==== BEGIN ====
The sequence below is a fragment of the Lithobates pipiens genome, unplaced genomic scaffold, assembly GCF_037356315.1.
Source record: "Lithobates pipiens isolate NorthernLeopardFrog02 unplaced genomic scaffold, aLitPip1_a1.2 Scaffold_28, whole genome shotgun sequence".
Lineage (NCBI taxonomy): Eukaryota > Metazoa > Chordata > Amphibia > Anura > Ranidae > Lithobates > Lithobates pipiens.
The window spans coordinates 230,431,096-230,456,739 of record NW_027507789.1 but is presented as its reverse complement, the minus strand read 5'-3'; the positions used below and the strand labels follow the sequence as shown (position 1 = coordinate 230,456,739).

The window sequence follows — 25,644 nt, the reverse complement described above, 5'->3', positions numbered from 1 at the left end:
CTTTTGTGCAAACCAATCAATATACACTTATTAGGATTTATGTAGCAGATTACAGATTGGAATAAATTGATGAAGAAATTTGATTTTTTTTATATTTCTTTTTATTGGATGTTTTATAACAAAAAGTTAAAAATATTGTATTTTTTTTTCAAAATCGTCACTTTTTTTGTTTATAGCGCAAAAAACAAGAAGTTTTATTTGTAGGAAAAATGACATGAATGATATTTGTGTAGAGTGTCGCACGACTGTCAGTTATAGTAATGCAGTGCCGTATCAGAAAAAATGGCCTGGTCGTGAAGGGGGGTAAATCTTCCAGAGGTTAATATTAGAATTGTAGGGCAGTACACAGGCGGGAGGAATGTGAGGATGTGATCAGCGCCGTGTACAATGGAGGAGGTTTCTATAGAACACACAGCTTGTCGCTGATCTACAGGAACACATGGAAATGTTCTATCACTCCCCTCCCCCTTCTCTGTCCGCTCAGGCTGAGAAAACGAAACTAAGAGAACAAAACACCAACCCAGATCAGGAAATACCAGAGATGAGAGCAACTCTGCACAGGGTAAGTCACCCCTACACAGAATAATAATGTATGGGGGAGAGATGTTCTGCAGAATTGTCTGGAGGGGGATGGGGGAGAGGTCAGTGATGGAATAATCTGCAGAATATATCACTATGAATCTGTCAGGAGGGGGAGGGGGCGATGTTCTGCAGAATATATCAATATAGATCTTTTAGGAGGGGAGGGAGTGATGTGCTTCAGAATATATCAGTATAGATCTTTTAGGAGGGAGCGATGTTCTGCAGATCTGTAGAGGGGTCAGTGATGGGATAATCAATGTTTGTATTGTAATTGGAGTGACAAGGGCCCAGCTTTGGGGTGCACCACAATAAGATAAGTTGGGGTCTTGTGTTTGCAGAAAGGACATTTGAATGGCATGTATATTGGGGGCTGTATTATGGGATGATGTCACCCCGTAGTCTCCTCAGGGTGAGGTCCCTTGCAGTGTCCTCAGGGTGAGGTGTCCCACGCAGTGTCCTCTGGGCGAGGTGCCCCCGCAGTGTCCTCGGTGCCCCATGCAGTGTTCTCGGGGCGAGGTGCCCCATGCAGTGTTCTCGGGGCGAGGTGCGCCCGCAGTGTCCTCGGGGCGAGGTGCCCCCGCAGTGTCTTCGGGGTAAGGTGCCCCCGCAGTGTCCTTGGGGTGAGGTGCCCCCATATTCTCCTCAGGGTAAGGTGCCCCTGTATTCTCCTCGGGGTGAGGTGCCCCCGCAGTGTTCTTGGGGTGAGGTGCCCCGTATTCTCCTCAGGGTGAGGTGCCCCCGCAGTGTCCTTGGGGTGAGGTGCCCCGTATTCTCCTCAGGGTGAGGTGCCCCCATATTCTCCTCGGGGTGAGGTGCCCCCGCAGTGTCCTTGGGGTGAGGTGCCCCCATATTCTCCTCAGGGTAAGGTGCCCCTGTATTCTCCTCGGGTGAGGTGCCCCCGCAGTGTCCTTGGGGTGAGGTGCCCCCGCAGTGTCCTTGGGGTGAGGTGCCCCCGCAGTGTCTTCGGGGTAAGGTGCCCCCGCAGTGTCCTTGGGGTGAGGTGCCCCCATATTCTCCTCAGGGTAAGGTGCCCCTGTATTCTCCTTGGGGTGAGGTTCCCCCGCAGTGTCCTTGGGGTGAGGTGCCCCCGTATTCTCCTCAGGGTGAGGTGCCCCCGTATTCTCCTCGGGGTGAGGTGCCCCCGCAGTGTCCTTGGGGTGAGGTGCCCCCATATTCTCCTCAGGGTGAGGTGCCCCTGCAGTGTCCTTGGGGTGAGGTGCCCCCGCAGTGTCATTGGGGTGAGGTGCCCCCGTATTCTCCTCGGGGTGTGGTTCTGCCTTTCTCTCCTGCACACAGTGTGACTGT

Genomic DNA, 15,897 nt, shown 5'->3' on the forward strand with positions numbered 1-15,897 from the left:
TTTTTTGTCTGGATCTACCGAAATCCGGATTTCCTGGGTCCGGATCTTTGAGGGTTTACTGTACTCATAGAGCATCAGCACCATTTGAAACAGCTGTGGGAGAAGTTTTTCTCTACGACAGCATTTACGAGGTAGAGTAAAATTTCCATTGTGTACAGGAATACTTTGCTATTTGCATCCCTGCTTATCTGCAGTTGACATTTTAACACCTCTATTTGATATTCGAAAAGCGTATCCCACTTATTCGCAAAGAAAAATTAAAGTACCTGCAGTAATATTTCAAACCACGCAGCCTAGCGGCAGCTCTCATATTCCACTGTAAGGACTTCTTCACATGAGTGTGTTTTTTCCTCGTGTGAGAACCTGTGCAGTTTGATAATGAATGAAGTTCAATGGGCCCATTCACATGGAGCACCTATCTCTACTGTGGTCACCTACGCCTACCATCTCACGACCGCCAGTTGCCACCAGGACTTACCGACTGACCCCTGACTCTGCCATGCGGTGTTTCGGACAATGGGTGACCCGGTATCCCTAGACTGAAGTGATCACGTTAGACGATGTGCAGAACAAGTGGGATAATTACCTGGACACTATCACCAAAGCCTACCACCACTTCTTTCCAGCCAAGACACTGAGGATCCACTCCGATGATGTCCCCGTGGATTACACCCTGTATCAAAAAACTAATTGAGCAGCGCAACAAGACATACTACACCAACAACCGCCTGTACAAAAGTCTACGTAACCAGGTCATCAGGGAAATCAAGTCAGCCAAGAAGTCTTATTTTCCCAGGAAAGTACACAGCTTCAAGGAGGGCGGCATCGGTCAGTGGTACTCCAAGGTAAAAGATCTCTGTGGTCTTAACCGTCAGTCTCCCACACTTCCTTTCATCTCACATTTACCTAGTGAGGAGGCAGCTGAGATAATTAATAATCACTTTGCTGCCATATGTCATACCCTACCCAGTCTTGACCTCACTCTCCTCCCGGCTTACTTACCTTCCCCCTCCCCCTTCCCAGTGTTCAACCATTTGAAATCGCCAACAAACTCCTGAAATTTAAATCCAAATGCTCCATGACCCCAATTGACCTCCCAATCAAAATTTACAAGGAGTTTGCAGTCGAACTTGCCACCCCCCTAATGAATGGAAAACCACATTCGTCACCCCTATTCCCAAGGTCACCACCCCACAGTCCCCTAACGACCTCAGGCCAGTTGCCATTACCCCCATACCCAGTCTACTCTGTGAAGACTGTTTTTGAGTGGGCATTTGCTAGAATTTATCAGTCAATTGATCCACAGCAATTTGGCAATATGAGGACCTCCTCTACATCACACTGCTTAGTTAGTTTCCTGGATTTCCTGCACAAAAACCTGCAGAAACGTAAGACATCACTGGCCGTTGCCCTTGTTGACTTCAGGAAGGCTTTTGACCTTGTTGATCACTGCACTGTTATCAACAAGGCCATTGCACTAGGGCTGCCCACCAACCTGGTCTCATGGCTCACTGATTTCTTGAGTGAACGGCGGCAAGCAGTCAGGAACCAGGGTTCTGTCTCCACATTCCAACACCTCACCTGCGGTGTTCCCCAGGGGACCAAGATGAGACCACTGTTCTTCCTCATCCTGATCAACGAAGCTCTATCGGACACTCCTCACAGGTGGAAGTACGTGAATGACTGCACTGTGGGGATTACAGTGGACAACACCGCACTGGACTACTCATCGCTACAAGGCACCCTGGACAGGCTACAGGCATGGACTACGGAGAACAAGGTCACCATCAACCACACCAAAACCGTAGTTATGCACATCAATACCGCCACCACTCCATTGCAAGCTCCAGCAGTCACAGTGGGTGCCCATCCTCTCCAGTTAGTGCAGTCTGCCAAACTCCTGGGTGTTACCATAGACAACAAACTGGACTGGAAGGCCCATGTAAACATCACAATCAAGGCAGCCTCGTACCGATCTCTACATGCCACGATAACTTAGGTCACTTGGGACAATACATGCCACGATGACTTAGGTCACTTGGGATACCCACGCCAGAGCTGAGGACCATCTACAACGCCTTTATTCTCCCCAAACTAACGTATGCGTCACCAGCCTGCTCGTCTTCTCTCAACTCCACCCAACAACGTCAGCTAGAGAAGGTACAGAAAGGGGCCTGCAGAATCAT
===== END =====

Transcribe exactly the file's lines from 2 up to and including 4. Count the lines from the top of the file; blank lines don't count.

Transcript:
Source record: "Lithobates pipiens isolate NorthernLeopardFrog02 unplaced genomic scaffold, aLitPip1_a1.2 Scaffold_28, whole genome shotgun sequence".
Lineage (NCBI taxonomy): Eukaryota > Metazoa > Chordata > Amphibia > Anura > Ranidae > Lithobates > Lithobates pipiens.
The window spans coordinates 230,431,096-230,456,739 of record NW_027507789.1 but is presented as its reverse complement, the minus strand read 5'-3'; the positions used below and the strand labels follow the sequence as shown (position 1 = coordinate 230,456,739).